In a Flash

By Virginia Parker Staat

“To write short nonfiction requires an alertness to detail, a quickening of the senses, a focusing of the literary lens, so to speak, until one has magnified some small aspect of what it means to be human.” ~ Bernard Cooper

How do we describe flash nonfiction? Author Carol Guess believes it is where compression meets passion. Lee Martin says it’s all about voice. In his article When Flash Nonfiction Strikes You, Michael Cohen writes, “Flash creative nonfiction is somewhere between the lyricism of poetry and the narrative potential of prose.”

Flash nonfiction is most often less than 500 words and short enough to fit on a single page. Others declare it to be between 17 and 120 words. James Johnson limits it to “six words, two commas, and a full stop.” An example would be Ernest Hemingway’s flash story: For sale, Baby shoes. Never Worn.

Compression is the goal of flash. There are no statements like “I remember” or setting scenes or plot building. In The Field Guide to Writing Flash Nonfiction, Dinty Moore explains, “the reader is not a hiker but a smoke jumper, one of those brave firefighters who jump out of planes and land 30 yards from where the forest fire is burning. The writer starts the reader at that spot, at the edge of the fire, or as close as one can get without touching the actual flame. There is no time to walk in.”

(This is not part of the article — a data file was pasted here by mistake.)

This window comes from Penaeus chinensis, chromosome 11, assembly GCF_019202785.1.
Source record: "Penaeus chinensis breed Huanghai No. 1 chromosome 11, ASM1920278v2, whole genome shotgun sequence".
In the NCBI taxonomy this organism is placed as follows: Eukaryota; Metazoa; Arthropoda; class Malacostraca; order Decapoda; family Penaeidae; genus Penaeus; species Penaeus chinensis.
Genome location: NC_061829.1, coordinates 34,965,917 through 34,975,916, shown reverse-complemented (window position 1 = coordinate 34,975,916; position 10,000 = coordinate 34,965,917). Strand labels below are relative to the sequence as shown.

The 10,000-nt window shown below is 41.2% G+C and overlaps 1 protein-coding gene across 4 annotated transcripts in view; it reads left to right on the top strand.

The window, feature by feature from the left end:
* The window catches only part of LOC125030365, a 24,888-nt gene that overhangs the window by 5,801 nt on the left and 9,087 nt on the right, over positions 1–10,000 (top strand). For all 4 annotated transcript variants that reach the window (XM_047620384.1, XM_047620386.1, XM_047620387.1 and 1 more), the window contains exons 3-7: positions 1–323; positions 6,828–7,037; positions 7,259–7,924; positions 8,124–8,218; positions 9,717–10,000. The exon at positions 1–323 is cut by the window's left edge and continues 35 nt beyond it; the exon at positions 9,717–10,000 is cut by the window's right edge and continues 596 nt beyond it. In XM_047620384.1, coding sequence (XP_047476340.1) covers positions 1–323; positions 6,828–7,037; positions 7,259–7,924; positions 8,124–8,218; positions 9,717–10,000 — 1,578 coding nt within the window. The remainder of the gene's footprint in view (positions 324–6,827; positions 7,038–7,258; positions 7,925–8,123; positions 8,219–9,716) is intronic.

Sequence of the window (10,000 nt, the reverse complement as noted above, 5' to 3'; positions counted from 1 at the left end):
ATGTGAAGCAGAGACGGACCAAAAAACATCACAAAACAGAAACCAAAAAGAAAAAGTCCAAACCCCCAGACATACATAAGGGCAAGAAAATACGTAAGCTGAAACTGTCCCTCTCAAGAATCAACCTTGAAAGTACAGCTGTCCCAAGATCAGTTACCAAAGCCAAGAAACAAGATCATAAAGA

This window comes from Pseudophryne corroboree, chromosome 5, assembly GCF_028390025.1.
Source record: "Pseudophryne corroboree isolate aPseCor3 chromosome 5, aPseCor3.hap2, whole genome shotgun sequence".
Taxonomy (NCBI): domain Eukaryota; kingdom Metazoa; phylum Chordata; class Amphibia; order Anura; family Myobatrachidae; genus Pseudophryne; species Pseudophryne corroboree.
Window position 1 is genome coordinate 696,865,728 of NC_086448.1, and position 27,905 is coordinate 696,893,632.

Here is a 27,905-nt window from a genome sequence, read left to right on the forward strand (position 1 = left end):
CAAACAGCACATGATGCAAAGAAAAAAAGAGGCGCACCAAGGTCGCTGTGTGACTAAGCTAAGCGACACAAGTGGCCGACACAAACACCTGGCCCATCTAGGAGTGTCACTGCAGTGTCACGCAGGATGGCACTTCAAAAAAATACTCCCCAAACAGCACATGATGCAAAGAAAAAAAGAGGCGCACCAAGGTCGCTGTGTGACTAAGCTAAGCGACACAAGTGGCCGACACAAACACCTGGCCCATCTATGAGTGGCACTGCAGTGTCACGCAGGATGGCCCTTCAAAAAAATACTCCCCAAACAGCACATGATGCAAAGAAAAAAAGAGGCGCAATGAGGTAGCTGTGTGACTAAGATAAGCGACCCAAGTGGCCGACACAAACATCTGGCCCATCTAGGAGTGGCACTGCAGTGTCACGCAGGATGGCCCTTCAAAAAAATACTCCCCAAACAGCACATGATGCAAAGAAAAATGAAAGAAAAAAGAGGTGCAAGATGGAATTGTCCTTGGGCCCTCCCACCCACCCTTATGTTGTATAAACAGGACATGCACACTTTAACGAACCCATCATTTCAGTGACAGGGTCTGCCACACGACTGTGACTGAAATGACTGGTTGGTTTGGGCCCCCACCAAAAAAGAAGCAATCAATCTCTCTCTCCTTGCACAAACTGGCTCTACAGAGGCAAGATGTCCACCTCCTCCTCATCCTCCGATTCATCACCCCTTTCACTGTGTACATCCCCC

Flash is basically a micro essay, utilizing the same techniques and structures as in a longer piece. It is a story tightly knit with tangible sensory details in a single scene. In his article On the Power of Essayistic Compression in Flash Nonfiction, Dinty Moore writes, “Like poetry, flash often relies on the tiny detail, the single image, or some peculiarity of word choice or phrasing—small elements that carry a greater load than they might in a longer work.”

Flash can be informative, persuasive, personal… or any other sub-genre you choose. The trick to writing flash is to set your tone immediately. In her article “6 Essentials for Writing Flash Fiction and Nonfiction,” Gina Barreca explains, “in the flash form, you must select a tone and stick with it. This is a short ride. You can mix emotions—be amusing and nostalgic or hilarious and vicious—but you can’t throw all the emotions you’ve ever had into the word-blender and hit “liquefy.” 

Barreca continues, “the process can feel like stuffing a size-10 foot into a size-8 shoe, wedging a full-size person into a clown car, or at the very least, holding your breath to get that belt to cinch in just. One. More. Notch.”

And that’s it… in a flash.